How to Get Paid Off with Big Hands

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How to Get Paid Off with Big Hands

Post  Scat Damon on Tue Jan 31, 2012 1:24 am

By: Daniel Skolovy

So you've flopped a monster. That's the easy part. Now how do you plan on getting paid?

Big hands deserve big pots. But what's the best way to get your stack into the pot?

Building a big pot may be simple in theory, but in reality there's a lot more to it. One of the first concepts that you learn when you start playing poker is there are big-pot hands and small-pot hands.

What dictates whether a hand's a big- or small-pot one depends on the circumstances.

Start Out Small

Generally, small-pot hands are hands like one pair. Big-pot hands are gonna be the hands where you and your opponent get a piece of the flop. Flopping two pair to your opponent's TPTK is a great situation to be in, turning you're semi-bluff flop bet into a value bet when you hit that straight/flush combo draw on the turn. Setting yourself up to catch straights, sets, full houses - hands you're willing to risk your whole stack with in hopes of winning your opponent's, is where you're going to win your big pots.

The reason building large pots is so much more difficult than it looks is because your opponent is trying to protect his stack.

He, just like you, is trying his best to only put his money in when he thinks he has the best of it. He isn't just going to give up his stack without a fight.

Poker isn't like that (any more). You have to trick your opponent into thinking that his hand is better than yours - which is not always an easy task.

When you make that big hand, your ultimate goal is to get it all-in because you can't win your opponent's stack without putting your stack on the line.

The problem is, you can't just bet your stack right away. No opponent will ever call you if you elect to bet $200 into $6.

The pot starts out small, and you need to gradually build it so that by the time the river is dealt it's large enough for you to bet your entire stack.

Bet, Bet, Bet

The most basic method of building a pot is to just bet, bet, bet. Bet all three streets, the flop, the turn and the river.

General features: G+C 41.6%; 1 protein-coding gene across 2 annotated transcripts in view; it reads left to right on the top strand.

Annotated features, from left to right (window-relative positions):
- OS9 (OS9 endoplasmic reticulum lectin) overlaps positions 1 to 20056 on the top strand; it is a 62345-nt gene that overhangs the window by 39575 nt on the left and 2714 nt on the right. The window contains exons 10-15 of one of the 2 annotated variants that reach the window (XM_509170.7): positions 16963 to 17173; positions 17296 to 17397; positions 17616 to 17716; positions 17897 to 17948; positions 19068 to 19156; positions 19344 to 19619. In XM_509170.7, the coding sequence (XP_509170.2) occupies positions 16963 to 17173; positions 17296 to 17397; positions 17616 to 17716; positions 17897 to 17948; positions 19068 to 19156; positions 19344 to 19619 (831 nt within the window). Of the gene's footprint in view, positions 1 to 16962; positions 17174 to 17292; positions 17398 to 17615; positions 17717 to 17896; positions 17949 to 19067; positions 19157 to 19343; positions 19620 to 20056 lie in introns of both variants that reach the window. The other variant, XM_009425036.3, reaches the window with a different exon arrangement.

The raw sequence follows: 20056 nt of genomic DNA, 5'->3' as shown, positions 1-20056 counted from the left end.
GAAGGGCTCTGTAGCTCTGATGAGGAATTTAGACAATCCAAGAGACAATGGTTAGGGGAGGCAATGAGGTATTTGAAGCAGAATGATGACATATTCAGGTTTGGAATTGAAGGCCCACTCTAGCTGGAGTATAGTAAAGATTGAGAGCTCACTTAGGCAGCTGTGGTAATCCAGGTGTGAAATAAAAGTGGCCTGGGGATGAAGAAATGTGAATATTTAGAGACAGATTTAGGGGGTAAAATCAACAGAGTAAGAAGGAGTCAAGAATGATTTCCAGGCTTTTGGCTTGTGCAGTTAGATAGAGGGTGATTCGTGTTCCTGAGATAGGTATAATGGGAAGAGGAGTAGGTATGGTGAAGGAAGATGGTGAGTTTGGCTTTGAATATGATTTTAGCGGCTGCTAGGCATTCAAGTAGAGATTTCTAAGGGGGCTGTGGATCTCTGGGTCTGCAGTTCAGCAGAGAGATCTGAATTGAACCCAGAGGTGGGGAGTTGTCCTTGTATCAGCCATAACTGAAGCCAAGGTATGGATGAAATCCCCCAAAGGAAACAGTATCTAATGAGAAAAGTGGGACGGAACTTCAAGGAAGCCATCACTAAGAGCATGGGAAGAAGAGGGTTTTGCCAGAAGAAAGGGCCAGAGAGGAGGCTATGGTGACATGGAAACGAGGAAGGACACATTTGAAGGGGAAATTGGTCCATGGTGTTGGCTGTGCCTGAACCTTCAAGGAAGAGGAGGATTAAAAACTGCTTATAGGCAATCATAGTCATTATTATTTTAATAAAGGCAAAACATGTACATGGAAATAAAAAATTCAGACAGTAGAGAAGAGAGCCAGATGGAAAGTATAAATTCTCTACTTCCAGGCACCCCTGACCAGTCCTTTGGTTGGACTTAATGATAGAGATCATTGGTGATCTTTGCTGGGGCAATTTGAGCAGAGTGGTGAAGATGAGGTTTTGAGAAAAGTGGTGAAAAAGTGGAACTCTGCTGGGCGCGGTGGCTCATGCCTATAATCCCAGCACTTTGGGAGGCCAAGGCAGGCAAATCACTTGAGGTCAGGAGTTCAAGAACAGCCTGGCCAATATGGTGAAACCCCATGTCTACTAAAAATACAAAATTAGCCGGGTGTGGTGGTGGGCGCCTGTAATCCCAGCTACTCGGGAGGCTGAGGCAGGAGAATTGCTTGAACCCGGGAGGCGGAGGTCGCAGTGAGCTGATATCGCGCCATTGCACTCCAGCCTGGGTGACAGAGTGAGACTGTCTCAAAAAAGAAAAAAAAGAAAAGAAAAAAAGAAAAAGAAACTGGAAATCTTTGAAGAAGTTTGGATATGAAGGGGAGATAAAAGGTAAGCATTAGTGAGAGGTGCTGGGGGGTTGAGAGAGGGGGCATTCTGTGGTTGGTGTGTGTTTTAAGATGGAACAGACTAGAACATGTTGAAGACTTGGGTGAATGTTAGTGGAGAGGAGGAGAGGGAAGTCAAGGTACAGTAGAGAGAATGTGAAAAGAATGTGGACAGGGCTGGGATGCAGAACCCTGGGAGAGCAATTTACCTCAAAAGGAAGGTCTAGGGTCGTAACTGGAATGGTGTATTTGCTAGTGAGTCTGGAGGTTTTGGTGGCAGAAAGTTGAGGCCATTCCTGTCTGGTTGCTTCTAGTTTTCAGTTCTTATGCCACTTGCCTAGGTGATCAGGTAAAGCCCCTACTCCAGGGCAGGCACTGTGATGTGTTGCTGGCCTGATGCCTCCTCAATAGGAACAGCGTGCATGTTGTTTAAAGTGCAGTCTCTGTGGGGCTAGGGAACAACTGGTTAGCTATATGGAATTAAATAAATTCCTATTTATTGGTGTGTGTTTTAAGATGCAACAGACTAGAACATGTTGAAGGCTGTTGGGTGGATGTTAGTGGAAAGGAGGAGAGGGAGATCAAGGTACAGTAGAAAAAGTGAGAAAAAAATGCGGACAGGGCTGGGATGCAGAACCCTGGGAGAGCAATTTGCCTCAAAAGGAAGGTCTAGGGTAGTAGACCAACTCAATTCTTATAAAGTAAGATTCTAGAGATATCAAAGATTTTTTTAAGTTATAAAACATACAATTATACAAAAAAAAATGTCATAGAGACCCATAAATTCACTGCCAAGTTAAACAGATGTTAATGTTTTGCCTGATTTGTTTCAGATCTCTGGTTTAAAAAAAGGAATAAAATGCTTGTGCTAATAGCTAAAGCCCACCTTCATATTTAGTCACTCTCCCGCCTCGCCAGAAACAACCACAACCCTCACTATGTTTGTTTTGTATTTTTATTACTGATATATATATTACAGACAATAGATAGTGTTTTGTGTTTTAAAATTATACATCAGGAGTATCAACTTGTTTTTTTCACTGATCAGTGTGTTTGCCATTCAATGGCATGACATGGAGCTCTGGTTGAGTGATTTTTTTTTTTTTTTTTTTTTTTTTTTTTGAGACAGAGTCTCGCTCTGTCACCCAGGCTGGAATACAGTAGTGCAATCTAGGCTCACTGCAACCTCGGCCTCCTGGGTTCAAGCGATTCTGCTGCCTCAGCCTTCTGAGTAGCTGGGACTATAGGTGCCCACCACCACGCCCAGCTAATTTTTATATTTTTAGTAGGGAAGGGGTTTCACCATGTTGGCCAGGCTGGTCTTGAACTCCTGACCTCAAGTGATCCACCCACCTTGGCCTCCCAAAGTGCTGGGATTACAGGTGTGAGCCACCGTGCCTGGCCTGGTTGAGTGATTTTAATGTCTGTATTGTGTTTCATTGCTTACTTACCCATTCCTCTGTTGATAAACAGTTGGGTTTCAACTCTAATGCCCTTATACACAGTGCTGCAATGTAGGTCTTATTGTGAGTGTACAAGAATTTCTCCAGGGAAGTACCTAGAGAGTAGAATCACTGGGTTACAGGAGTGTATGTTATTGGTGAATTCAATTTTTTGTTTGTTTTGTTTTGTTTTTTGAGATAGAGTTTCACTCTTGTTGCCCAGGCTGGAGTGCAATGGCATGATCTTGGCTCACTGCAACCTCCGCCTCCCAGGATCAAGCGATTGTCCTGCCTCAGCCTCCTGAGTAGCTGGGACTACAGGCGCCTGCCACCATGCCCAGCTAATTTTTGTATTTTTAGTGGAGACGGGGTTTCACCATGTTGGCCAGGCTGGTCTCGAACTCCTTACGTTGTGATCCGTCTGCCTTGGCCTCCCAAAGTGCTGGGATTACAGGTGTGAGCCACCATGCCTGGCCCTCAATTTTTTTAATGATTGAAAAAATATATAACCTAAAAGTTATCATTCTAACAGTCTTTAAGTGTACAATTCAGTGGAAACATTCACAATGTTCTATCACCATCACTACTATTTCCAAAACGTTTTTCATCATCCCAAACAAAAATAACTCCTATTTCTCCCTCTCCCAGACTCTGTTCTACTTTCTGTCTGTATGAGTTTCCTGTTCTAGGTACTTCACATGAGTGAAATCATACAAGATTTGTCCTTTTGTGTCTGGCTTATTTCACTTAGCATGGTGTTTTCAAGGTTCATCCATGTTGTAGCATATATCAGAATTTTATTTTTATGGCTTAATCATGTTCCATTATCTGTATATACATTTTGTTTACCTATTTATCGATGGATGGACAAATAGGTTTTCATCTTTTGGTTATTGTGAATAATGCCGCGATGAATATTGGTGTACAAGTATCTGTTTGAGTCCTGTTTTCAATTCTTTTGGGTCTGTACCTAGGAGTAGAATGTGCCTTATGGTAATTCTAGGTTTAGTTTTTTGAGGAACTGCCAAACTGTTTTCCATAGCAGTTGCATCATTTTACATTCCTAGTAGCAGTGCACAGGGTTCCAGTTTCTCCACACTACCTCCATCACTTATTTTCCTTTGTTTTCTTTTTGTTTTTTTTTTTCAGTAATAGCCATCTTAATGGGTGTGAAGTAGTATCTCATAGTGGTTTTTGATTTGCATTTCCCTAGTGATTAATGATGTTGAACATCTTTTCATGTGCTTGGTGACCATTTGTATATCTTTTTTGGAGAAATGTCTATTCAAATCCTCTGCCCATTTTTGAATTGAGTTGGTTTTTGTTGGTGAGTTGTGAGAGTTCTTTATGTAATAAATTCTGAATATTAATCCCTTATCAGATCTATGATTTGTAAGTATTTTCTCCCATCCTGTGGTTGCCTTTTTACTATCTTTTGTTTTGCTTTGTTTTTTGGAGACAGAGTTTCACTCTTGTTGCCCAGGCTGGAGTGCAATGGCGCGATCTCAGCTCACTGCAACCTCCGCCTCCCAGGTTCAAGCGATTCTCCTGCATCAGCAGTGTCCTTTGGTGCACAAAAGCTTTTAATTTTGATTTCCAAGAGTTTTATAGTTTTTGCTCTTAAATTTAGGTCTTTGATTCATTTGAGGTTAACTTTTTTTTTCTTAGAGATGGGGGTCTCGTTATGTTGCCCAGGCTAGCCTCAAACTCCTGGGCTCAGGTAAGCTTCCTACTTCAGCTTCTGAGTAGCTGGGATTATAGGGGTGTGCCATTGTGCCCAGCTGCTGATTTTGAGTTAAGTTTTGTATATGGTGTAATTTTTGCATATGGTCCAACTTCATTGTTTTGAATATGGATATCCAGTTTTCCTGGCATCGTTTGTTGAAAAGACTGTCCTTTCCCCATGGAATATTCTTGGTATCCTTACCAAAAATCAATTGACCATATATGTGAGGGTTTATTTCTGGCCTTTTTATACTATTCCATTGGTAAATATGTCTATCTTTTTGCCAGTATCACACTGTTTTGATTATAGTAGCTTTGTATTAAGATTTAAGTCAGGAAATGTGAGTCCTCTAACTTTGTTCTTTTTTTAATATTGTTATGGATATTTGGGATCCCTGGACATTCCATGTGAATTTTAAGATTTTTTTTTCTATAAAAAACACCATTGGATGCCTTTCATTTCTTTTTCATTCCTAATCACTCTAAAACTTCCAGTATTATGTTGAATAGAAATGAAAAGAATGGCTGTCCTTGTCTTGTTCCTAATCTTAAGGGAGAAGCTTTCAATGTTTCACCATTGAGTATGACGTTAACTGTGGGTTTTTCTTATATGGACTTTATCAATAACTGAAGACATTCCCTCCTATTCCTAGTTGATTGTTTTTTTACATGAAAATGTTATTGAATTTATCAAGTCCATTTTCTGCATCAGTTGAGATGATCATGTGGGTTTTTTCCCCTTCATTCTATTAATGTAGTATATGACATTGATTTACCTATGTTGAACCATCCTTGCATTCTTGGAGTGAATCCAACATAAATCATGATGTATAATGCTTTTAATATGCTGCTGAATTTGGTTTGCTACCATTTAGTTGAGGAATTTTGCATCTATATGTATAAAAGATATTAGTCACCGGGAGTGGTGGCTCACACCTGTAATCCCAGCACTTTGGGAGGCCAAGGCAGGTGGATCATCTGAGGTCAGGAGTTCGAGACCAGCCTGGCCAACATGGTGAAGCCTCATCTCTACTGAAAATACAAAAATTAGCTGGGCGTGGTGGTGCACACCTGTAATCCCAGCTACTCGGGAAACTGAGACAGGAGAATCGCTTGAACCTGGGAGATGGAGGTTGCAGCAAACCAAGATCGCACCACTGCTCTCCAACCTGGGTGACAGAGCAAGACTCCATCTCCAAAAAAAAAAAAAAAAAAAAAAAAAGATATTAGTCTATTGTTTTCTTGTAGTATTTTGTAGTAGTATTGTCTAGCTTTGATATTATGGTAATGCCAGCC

In No-Limit poker, bets are always made in relation to the pot size. That means that on each street the pot grows exponentially. While the pot may be small on the flop, by the river it could be massive.

Let's look at an example.

$1/$2 No-Limit, effective stacks $200. You raise to $9 on the button with A♥ K♠ and the big blind calls. The flop comes down Q♠ J♣ T♥.

The big blind checks and you bet $15 into $19. He calls once again. The turn comes 2♥ and the big blind checks again. You now bet $45 into $49 and he calls again.

The river comes down 6♣ and your opponent checks.

The river now contains $139 and you have $131 in your stack. You can now get all-in on the river without ever having to make an overbet.

The bet, bet, bet method works especially well against weaker, calling-station type players.

It can also be effective if your image is very bad - i.e. you've been caught bluffing recently or you have recently lost a few big pots and your opponents have reason to believe that you're tilting.

The Check-Raise

Another way to build a pot fast is to use the check-raise.

As you probably know, the check-raise is when you check the action over to your opponent in hopes that he will bet and then you come over the top with a raise when he does.

The check-raise is effective at building pots because it allows you to get two rounds of betting from a single round - your opponent's bet and then your raise. Thus it allows you to build big pots faster.

The check-raise is not without its own faults. Check-raises scream strength and will often blow your opponent completely out of the water.

Furthermore, when you check, your opponent may elect to just check through, eliminating an entire round of betting.

Both forcing your opponent to fold and eliminating a street of betting are counterproductive to building large pots. You need three streets to build a pot big enough to get a 100BB stack all-in.

If you eliminate one of them, you're seldom going to get all-in without having to make an overbet - which is the major reason why slow-playing is not an effective way to build a pot.

You're best limiting yourself to check-raising only when you know your opponent will bet. That way you minimize the risk of losing a round of betting those times your opponent checks through.


Making Your Hand Is Only Half the Battle

Trying to decide how best to build a big pot is a good problem to have because it means you have a hand you're willing to go to the felt with.

Ultimately, it will be up to you to decide which line is the best for the situation. The right decision, like everything in poker, depends on many factors ... your image, your opponent's range, the table flow, etc.

There is no cookie-cutter way to play any hand, and one line might be best against one player but could be completely terrible against a different player.

It's up to you to pay attention to your opponents and use whatever information you have to your advantage to find the best possible line with your big hands.
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Scat Damon
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